As pointless as it ever was, the 74th Annual Golden Globes aired last night on NBC.
While you've certainly acquainted yourself with a deluge of recaps that talk about how cute Goldie Hawn and Amy Schumer were, how badly we all needed Kristen Wiig and Steve Carrell to deadpan for a couple of minutes while revealing their troubled pasts with animated movies, and, obviously, Meryl Streep's "tear him a new one" speech.
We're going to dig into some of that, but it's important to focus the conversation on other surprisingly important things you might not have taken away from, well, a pointless awards show.
It has everything to do with the fallout and perception of the "Hollywood Elite," black representation, the twice-repeated "Hollywood Foreign Press" paradox as Drumpf approaches the Oval Office with his tiny orange hands, and, well, a brief sip of haterade for Jimmy Fallon.
Here's one more for the road, another recap telling you what you should actually focus on when it comes to self-serving awards shows in Hollywood.
1. Jimmy Fallon is a human softball.
The cold open video was the highlight for Jimmy Fallon, and still, he couldn't do this without his comedic security blanket Justin Timberlake in a bit that ran the last minute. Hell, even when the prompter broke down, his go-to was, "Just cut to Justin Timberlake for a second."
And then it was typical Jimmy "Anything but Affable and Accessible Is Out of My Range" Fallon (outside of a Chris Rock impression). The same guy who normalized Trump's insanity by daring no further than ruffling his matted head of hay.
Digging through the refuse for that "pointed, biting jab at Donald Trump," well... it's hard to find. Was it the joke about Florence Foster Jenkins turning down performing at the inauguration (meh)? Was it comparing Trump to Joffrey from Game of Thrones (esoteric at best)? Or Putin tabulating votes from Hollywood Foreign Press (pfffftttt...)?
2. Donald Glover, Atlanta, Black People, Migos
If you haven't watched Atlanta, you're missing what was arguably not only the greatest first season of a television show in recent memory, but one of the greatest, most celebrated black-centric shows on TV right now (or, ever).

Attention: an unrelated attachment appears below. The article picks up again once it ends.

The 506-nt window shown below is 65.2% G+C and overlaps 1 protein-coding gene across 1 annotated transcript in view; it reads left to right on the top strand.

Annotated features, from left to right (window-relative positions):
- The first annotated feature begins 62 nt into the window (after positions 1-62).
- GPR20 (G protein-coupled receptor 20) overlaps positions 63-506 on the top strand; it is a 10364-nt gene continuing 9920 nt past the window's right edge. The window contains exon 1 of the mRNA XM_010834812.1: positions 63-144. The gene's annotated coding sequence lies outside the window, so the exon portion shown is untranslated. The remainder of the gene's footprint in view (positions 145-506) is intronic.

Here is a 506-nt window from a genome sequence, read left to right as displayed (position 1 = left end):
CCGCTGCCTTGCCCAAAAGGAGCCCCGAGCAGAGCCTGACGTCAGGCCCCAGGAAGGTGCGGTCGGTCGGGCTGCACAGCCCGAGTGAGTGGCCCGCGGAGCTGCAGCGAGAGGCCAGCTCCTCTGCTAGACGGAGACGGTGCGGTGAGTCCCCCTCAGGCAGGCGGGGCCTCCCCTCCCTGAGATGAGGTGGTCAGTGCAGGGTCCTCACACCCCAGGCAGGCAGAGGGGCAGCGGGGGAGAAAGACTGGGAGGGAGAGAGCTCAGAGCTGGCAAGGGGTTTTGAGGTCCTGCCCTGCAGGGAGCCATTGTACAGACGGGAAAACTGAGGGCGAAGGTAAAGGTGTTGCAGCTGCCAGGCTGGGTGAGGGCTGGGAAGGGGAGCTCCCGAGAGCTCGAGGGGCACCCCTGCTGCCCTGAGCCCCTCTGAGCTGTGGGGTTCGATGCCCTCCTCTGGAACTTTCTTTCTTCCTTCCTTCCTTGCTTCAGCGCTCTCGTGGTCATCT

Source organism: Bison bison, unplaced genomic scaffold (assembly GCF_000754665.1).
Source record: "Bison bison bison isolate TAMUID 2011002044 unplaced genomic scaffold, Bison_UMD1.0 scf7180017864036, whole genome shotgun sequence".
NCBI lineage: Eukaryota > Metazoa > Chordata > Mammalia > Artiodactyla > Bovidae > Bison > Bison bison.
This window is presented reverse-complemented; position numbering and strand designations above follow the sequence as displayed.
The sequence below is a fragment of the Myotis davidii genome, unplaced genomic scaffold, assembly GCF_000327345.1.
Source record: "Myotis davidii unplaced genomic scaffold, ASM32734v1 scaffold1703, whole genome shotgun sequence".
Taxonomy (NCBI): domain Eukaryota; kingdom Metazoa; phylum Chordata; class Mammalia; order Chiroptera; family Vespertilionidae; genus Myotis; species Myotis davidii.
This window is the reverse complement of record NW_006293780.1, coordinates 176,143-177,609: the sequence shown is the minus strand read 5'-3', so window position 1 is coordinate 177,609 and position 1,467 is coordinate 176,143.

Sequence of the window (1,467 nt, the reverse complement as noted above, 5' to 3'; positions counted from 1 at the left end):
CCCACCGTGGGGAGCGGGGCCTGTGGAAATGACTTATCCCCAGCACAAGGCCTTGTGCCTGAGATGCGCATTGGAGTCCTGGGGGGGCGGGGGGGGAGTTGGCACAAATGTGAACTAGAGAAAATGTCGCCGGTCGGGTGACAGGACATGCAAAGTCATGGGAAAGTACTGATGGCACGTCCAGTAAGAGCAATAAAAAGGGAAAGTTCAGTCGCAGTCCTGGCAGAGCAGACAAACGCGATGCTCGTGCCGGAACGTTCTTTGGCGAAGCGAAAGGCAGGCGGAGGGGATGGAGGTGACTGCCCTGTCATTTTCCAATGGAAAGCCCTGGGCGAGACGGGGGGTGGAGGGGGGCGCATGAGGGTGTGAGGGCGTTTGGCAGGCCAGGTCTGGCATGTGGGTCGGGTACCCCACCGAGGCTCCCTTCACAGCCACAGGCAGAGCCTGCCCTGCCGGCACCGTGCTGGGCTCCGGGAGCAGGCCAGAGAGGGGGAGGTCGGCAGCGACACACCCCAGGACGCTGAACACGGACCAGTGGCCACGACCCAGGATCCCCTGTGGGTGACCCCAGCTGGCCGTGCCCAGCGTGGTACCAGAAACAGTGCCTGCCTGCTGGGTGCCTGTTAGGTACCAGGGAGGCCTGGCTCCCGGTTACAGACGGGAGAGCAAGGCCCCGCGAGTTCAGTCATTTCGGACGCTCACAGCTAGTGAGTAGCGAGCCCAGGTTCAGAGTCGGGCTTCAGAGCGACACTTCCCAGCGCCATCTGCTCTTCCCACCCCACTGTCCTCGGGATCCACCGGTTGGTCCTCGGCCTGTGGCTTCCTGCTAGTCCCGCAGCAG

Donald Glover's acceptance speeches, both for best actor in a comedy TV series and best comedy show, were gems.
Whether it was shouting out Migos, his family and the inspiration he draws from them, or just the city of Atlanta and black people in general, he casually dropped sh*t that too often comes across as forced and rigid, ultimately losing its intended effect.
3. Hollywood loves Hollywood
La La Land. It's a movie about white people. It's a musical about jazz. It's a musical about white people trying to save jazz. It set a record for Golden Globe wins by a single movie (7). In all likelihood, it'll do as well at The Oscars.
But it's the same movie you expect in every batch of films during awards season (notable exception last year, but Spotlight wasn't exactly a departure as it was still built around the press).
2015 is a prime case study for this - Whiplash (white jazz movie by same director of La La Land, Damien Chazelle), Birdman (to an extent), and Boyhood (essentially just an overbearing love letter to film and storytelling through it).
This year the Oscars might not be so white, but Hollywood is still stupidly in love with itself. Sure, it's probably a very, very good movie. But if you suspect it's something you've already seen, you're probably right.
4. See Moonlight